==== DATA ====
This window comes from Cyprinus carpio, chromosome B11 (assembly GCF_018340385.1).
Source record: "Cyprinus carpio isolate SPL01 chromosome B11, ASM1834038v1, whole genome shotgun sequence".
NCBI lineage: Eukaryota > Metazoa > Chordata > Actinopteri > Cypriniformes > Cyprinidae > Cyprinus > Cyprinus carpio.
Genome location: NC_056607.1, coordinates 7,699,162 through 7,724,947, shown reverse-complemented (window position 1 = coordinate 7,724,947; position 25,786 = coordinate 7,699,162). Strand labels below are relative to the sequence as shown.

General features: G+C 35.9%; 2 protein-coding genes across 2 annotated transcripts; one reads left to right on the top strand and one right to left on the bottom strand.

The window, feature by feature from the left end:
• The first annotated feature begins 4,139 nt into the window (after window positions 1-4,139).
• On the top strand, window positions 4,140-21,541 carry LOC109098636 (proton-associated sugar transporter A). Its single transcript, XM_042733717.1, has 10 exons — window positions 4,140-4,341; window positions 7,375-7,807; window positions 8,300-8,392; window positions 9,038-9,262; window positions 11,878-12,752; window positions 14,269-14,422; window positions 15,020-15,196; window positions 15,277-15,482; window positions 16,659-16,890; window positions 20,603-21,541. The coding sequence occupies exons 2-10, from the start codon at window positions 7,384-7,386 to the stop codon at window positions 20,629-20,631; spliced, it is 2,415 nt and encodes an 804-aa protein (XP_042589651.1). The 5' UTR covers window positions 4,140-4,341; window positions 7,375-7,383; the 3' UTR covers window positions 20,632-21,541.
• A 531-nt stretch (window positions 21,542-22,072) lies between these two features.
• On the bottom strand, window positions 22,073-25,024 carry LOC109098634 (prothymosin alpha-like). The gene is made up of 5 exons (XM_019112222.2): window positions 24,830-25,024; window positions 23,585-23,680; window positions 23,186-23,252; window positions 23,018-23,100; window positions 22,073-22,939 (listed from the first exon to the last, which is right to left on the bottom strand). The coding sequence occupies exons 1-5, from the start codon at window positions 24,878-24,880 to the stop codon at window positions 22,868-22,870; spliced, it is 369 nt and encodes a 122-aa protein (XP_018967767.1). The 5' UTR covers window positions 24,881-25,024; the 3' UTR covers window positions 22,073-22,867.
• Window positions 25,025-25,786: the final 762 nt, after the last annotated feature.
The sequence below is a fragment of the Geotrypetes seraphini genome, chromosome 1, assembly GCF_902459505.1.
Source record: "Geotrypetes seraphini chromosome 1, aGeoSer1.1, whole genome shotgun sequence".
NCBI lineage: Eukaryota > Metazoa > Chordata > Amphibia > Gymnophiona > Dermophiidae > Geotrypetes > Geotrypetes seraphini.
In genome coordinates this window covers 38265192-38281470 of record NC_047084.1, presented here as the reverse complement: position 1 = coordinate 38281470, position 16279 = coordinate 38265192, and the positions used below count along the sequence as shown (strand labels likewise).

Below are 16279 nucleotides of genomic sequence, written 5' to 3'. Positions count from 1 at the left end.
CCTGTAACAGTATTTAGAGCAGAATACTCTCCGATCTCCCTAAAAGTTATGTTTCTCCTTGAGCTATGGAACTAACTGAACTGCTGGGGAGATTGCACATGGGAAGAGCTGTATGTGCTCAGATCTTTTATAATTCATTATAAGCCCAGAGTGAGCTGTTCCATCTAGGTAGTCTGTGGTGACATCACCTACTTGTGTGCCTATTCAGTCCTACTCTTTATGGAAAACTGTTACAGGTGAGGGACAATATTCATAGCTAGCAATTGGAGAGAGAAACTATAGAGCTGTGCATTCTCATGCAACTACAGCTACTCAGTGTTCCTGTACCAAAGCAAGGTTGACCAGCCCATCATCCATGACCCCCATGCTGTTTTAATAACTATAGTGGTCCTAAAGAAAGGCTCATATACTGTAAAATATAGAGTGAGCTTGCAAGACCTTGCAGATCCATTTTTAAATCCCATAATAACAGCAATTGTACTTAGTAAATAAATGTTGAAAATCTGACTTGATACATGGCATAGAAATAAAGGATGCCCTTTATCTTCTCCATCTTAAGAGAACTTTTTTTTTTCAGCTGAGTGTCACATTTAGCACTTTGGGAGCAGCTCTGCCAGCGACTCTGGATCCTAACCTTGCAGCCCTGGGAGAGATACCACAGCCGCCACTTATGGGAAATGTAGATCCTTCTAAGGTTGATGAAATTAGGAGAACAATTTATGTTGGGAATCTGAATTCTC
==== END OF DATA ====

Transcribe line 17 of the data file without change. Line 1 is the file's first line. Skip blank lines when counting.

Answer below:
CCTGTAACAGTATTTAGAGCAGAATACTCTCCGATCTCCCTAAAAGTTATGTTTCTCCTTGAGCTATGGAACTAACTGAACTGCTGGGGAGATTGCACATGGGAAGAGCTGTATGTGCTCAGATCTTTTATAATTCATTATAAGCCCAGAGTGAGCTGTTCCATCTAGGTAGTCTGTGGTGACATCACCTACTTGTGTGCCTATTCAGTCCTACTCTTTATGGAAAACTGTTACAGGTGAGGGACAATATTCATAGCTAGCAATTGGAGAGAGAAACTATAGAGCTGTGCATTCTCATGCAACTACAGCTACTCAGTGTTCCTGTACCAAAGCAAGGTTGACCAGCCCATCATCCATGACCCCCATGCTGTTTTAATAACTATAGTGGTCCTAAAGAAAGGCTCATATACTGTAAAATATAGAGTGAGCTTGCAAGACCTTGCAGATCCATTTTTAAATCCCATAATAACAGCAATTGTACTTAGTAAATAAATGTTGAAAATCTGACTTGATACATGGCATAGAAATAAAGGATGCCCTTTATCTTCTCCATCTTAAGAGAACTTTTTTTTTTCAGCTGAGTGTCACATTTAGCACTTTGGGAGCAGCTCTGCCAGCGACTCTGGATCCTAACCTTGCAGCCCTGGGAGAGATACCACAGCCGCCACTTATGGGAAATGTAGATCCTTCTAAGGTTGATGAAATTAGGAGAACAATTTATGTTGGGAATCTGAATTCTC